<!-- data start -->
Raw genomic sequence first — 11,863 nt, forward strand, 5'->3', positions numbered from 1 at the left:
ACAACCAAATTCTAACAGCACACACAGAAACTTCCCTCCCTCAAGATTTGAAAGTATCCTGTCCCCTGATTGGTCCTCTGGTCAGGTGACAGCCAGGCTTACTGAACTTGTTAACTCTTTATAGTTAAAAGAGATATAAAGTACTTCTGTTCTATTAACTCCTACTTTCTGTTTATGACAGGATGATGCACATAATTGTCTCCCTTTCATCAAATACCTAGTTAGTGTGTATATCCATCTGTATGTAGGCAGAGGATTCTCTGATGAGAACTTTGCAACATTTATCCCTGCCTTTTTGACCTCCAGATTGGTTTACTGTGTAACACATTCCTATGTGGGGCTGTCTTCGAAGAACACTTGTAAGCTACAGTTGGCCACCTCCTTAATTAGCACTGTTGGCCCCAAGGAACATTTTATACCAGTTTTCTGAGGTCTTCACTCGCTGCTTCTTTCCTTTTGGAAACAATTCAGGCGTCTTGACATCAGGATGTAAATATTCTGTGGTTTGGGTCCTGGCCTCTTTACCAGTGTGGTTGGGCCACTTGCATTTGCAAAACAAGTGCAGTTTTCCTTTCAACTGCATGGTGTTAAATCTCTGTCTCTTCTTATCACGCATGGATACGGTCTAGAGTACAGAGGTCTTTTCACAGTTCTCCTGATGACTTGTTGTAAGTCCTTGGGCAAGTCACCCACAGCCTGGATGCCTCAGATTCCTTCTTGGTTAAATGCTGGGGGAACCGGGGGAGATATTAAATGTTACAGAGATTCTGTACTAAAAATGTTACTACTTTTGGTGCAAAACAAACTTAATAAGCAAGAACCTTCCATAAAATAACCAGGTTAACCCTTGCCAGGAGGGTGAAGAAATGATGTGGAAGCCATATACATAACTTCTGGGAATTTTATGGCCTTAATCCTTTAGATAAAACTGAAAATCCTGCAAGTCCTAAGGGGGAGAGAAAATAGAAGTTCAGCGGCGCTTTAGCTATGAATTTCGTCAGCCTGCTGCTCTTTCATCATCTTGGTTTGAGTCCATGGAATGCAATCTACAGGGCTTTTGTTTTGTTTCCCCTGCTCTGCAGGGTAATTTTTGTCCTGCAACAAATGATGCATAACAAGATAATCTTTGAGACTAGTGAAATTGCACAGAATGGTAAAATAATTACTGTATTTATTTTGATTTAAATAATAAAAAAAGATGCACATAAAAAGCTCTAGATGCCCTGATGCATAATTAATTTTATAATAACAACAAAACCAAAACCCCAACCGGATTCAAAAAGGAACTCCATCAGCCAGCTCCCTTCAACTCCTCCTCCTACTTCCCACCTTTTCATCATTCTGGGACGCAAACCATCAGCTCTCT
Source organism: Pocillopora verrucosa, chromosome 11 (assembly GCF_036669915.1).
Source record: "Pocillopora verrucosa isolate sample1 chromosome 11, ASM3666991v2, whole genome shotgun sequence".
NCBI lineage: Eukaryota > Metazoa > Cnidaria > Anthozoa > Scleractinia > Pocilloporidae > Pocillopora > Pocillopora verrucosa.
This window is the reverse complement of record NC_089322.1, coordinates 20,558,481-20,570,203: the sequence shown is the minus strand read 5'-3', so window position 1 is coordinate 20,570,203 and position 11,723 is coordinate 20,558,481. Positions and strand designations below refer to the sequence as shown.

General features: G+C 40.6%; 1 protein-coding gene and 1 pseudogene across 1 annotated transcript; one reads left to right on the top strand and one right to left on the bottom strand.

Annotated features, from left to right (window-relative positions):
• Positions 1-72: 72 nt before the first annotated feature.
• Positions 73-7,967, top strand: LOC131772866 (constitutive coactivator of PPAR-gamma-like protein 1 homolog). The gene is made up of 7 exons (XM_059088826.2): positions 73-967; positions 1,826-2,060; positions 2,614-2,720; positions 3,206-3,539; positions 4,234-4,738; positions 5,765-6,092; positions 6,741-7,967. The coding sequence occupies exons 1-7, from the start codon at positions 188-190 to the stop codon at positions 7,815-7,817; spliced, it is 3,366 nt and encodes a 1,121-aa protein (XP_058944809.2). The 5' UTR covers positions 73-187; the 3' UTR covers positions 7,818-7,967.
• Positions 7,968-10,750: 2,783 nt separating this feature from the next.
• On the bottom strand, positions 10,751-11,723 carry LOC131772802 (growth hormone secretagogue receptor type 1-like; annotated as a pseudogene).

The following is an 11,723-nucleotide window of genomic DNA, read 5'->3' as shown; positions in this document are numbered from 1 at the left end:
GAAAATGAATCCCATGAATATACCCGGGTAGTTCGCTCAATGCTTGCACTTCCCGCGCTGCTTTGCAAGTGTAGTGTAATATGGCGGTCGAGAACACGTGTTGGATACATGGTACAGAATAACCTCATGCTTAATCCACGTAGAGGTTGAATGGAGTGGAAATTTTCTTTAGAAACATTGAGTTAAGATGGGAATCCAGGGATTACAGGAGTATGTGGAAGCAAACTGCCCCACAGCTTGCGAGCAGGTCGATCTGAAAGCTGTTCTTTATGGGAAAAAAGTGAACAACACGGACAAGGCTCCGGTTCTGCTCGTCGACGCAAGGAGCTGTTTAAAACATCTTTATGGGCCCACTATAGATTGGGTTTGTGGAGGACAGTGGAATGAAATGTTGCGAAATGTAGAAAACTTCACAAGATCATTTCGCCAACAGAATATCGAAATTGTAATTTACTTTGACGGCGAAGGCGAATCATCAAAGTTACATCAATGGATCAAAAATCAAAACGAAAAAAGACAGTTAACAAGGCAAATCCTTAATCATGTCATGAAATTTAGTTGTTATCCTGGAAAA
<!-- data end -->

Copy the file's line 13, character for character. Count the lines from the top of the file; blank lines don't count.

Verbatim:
The following is an 11,723-nucleotide window of genomic DNA, read 5'->3' as shown; positions in this document are numbered from 1 at the left end: